From the beginning, civilians were caught squarely in the middle by the tactics of Palestinian militants. Abu Fahdi described the use of thickly populated areas as cover when staging attacks.

“It made me uneasy when we would use someone’s house to fire at [Jewish targets] and know that the army would shoot back at the families in the area or destroy the home,” he said. “But we thought it was something that had to be done in the short term, in order to inflict blows.”

During the first year of the intifada, Israel for the first time began routinely employing battlefield weapons such as tanks, heavy artillery, helicopter gunships and F-16 fighter planes in densely populated parts of the West Bank and Gaza Strip. They were aimed at Palestinian militants but exacted a heavy civilian toll.

Israeli civilians, meanwhile, bore the brunt of Palestinian suicide bombings, which peaked in the spring of 2002 and triggered the Israeli military’s seizure of nearly all of the West Bank’s population centers.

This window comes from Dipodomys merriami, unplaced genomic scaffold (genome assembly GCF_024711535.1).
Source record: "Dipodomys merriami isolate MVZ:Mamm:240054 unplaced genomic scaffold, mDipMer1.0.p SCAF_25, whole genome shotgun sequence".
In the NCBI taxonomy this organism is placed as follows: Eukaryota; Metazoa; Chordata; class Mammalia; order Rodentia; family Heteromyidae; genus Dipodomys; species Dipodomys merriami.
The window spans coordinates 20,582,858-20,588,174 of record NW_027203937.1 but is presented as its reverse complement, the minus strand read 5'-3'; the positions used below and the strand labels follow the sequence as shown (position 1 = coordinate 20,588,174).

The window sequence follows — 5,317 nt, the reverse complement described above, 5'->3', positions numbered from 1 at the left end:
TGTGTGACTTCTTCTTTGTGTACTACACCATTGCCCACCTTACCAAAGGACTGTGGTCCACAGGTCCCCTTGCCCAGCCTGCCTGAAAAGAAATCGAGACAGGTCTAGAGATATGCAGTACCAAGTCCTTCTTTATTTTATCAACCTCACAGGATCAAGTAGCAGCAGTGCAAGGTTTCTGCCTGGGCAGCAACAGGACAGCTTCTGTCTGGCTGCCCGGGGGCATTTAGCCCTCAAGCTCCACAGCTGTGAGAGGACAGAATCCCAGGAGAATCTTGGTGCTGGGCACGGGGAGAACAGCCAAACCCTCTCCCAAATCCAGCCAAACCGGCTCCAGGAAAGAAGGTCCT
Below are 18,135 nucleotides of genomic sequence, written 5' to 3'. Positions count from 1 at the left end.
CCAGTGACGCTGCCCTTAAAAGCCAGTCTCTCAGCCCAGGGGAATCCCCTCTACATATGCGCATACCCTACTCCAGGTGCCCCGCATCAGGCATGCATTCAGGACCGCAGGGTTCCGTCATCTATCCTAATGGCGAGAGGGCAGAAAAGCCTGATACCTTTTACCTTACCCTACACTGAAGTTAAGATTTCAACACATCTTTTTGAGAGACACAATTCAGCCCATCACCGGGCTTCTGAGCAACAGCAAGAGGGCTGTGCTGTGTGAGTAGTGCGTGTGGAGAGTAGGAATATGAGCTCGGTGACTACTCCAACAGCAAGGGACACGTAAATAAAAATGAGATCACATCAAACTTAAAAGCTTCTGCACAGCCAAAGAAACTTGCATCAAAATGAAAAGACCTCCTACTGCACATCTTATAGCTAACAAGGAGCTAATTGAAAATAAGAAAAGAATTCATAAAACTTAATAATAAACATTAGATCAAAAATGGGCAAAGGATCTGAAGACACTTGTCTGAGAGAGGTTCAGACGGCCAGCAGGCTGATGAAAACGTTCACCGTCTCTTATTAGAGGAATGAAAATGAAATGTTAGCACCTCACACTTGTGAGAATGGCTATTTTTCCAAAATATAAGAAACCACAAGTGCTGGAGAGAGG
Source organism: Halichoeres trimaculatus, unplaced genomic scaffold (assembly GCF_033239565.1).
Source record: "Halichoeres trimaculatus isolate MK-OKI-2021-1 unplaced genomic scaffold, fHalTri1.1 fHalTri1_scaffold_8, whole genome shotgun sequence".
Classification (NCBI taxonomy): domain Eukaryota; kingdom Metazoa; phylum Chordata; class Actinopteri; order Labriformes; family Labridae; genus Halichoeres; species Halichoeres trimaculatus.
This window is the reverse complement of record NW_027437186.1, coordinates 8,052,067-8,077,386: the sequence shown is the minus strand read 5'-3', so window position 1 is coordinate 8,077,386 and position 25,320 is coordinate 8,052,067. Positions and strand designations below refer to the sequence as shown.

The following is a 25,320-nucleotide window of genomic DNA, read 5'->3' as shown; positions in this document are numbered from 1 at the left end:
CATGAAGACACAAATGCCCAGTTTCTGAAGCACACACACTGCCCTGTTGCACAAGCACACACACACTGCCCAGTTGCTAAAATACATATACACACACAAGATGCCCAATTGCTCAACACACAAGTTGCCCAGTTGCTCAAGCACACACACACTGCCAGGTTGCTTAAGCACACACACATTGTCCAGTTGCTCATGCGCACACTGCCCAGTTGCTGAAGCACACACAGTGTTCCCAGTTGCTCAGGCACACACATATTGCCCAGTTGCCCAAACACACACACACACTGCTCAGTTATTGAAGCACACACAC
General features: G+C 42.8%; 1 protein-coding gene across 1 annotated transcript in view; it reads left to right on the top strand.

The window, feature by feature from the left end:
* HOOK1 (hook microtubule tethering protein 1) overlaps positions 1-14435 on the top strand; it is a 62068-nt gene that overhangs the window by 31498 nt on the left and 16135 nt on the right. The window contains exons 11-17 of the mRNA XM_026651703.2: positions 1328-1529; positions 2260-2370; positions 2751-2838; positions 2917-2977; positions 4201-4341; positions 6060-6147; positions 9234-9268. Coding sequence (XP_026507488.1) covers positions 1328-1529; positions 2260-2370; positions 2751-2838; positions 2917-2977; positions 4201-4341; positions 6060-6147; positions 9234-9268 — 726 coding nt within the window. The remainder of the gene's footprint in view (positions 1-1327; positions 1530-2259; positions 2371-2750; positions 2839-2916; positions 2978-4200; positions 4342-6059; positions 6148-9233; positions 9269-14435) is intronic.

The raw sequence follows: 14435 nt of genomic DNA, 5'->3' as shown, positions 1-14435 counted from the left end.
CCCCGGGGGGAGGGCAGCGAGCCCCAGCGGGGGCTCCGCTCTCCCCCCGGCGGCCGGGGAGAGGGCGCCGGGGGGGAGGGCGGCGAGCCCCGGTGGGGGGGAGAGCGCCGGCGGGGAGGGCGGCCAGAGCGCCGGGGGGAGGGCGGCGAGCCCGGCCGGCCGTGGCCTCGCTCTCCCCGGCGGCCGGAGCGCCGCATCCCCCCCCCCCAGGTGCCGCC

With the Israeli campaign of arrests and “targeted killings” having thinned the ranks of the militant organizations, teenagers and women are increasingly recruited to carry out attacks. A 19-year-old woman blew herself up in Jerusalem last week, killing two border policemen. In the last week, authorities have announced two abortive bomb plots involving 15-year-old Palestinian boys.

Senior Israeli military officials say that unless they keep a tight grip on Palestinian towns, they risk a return to near-constant suicide attacks. At the same time, they are keenly aware of the long-term danger of holding a population under oppressive conditions.

Maj. Gen Dan Halutz, the Israeli military’s deputy chief of staff, was asked last week by the Yediot Aharonot newspaper whether Israel would have to maintain its military posture -- with troops deployed in force all over the West Bank -- into a fifth year.

“Yes, and if you ask me about 2006, I have nothing to indicate that the conflict won’t enter a sixth year, either,” he replied.

Although dogged resistance to the Israeli occupation helped keep the Palestinian hope for statehood in the world spotlight, many now believe that the visible public support for suicide bombings was a crucial error.

“In a post-9/11 world, that could only harm our cause,” said Manasra, the Bethlehem governor.